Performance of native and contrast-enhanced T1 mapping to detect myocardial damage in patients with suspected myocarditis: a head-to-head comparison of different cardiovascular magnetic resonance techniques
AbstractMyocardial T1 mapping is a novel technique that has proven to be superior to standard imaging for differentiation between healthy individuals in acute myocarditis. Aim of this study was comparison of T1 mapping with a clinical biomarker. We retrospectively investigated 171 patients undergoing cardiovascular magnetic resonance (CMR) examination with suspected myocarditis by performing native and contrast enhanced T1-mapping. Additionally, T2w and T1w images and late gadolinium enhancement sequences (LGE) were utilized for myocardial evaluation; Lake Louise Criteria comprise T1w, T2w and LGE imaging in a score. Reference for positive myocarditis diagnosis was a ten-fold increase of troponin level above normal (0.14 ng/ml). Native T1 and extracellular volume (ECV) showed good association with relevant troponin elevations. Area under the curve (AUC) was 81% (p = 0.0001) for native T1 with an optimal threshold of 979 ms and 86% (p
Conditions: COVID; Acute Coronary Syndrome; Myocardial Infarction; Myocarditis; Venous Thromboembolism; Deep Vein Thrombosis; Pulmonary Embolism Intervention: Sponsor: Centre Hospitalier Universitaire de Nice Recruiting
AbstractCancer therapies have been evolving from conventional chemotherapeutics to targeted agents. This has fulfilled the hope of greater efficacy but unfortunately not of greater safety. In fact, a broad spectrum of toxicities can be seen with targeted therapies, including cardiovascular toxicities. Among these, cardiomyopathy and heart failure have received greatest attention, given their profound implications for continuation of cancer therapies and card iovascular morbidity and mortality. Prediction of risk has always posed a challenge and even more so with the newer targeted agents. The merits of...
Based on reports from China, we know that most COVID-19 patients (about 80%) will develop mild flulike symptoms, including fever, dry cough, and body aches that can be managed at home. 20% will develop more serious symptoms, such as pneumonia requiring hospitalization, with about a quarter of these requiring ICU-level care. Initial reports focused on the respiratory effects of COVID-19, such as pneumonia and difficulty breathing. But more recent literature has described serious cardiovascular complications occurring in about 10% to 20% of hospitalized patients. Someone with pre-existing heart disease who becomes ill with C...
This review highlights that coronavirus disease 2019 is associated with a high inflammatory burden that can induce vascular inflammation, myocarditis, and cardiac arrhythmias, and that CV risk factors should be judiciously controlled per evidence-based guidelines.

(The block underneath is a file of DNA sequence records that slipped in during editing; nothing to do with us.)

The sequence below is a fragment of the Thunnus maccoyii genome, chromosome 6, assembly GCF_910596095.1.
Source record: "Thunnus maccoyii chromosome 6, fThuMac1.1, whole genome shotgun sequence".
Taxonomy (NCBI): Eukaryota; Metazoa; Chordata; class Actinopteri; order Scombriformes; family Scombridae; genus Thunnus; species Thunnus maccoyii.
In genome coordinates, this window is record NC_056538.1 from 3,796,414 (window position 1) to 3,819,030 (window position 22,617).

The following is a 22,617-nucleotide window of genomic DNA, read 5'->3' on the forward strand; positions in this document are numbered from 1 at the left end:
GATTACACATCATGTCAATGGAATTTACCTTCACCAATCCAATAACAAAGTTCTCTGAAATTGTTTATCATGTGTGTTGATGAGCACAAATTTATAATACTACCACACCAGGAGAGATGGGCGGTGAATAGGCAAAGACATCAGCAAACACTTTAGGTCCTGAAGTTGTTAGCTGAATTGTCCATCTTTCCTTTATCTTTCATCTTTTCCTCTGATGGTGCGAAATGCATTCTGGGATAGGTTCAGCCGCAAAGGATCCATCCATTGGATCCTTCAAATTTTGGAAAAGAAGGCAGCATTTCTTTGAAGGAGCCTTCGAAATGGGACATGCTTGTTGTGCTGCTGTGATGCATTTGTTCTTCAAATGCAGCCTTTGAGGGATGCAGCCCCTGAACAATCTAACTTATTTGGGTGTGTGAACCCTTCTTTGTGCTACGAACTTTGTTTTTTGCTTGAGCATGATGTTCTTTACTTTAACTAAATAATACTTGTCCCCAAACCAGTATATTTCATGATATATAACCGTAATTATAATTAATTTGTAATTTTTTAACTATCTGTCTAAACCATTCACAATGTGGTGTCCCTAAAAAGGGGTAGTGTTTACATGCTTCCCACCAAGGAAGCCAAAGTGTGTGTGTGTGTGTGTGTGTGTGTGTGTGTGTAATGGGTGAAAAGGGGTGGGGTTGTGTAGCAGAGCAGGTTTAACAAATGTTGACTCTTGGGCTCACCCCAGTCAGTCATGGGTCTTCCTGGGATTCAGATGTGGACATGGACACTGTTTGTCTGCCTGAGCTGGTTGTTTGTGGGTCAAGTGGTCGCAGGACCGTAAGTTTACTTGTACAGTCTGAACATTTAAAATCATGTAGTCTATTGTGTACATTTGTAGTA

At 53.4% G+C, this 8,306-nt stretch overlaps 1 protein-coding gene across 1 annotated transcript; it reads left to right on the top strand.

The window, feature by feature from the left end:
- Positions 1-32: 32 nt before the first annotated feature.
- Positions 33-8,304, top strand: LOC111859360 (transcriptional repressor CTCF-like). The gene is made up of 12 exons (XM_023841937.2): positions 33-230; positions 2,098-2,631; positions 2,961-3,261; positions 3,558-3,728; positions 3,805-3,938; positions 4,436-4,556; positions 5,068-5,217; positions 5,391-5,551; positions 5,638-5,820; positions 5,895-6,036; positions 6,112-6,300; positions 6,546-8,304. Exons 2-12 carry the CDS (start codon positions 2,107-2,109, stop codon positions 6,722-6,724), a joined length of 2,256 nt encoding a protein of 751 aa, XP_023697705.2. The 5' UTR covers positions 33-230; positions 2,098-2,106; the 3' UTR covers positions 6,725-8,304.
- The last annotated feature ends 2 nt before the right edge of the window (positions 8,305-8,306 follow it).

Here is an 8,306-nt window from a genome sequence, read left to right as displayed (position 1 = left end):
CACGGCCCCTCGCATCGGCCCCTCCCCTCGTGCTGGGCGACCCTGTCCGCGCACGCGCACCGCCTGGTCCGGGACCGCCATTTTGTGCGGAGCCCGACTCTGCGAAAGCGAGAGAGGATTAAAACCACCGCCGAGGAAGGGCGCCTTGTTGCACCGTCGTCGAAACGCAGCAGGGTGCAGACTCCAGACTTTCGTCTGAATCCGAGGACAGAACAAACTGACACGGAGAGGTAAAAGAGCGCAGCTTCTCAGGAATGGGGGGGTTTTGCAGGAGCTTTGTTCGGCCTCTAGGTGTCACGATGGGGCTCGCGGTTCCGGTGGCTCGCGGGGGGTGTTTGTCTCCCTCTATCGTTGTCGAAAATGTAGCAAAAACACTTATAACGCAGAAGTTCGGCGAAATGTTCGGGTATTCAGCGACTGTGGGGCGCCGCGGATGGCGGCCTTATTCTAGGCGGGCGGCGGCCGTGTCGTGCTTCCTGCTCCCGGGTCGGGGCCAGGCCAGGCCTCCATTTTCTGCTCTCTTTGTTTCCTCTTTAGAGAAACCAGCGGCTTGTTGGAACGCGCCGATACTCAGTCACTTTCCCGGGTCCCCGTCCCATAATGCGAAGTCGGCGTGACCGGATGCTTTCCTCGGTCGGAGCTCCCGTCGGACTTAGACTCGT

Immune checkpoint inhibitors (ICIs) have revolutionized cancer treatment. Recent reports indicate risk for fulminant myocarditis in non-transplant patients and severe, potentially fatal rejection in transplant recipients treated with ICIs. As the use of ICIs is expanding, there is an imperative to address gaps in our understanding of risk for ICI use in the post-transplant patient. The aim of this submission is to highlight a case series of thoracic transplant patients treated with ICIs and to introduce a clinical registry of ICI use.
Myocarditis is a known etiology of both acute fulminant heart failure and chronic dilated cardiomyopathy requiring heart transplantation. We sought to evaluate the long-term post-transplant outcomes of pts with myocarditis.
We report an outcome case-series of 7 transplanted patients with excellent outcomes with an aggressive management strategy.
Myocarditis is one major cause for the development of acute or chronic heart failure where immunosuppressive therapies are still divergently discussed. The aim of this study was to analyze cytokines in children with suspected myocarditis to describe their immunologic patterns and to reveal potential therapeutic targets.
Giant cell myocarditis (GCM) is a rare, serious form of myocarditis that can require bridging to orthotopic heart transplant (OHT) with mechanical circulatory support (MCS). Given that the roles of MCS and immunosuppressive therapy have not been well defined in this patient population, we sought to analyze the outcomes of patients with GCM who required MCS.
Fulminant viral myocarditis (FVM) is a rare cause of cardiogenic shock due to severe myocardial inflammation induced by inappropriately activated immune system. For years, a biased study with 15 patients has maintained the myth that FVM has an excellent prognosis but recent literature clearly shows a high morbidity with need for mechanical circulatory support (MCS) up to 60% and mortality rates between 12 to 45%. Owing to this high mortality, acute immunosuppressive therapy for FVM gained in popularity and was described in numerous retrospective studies, with a combined overall mortality under 5%.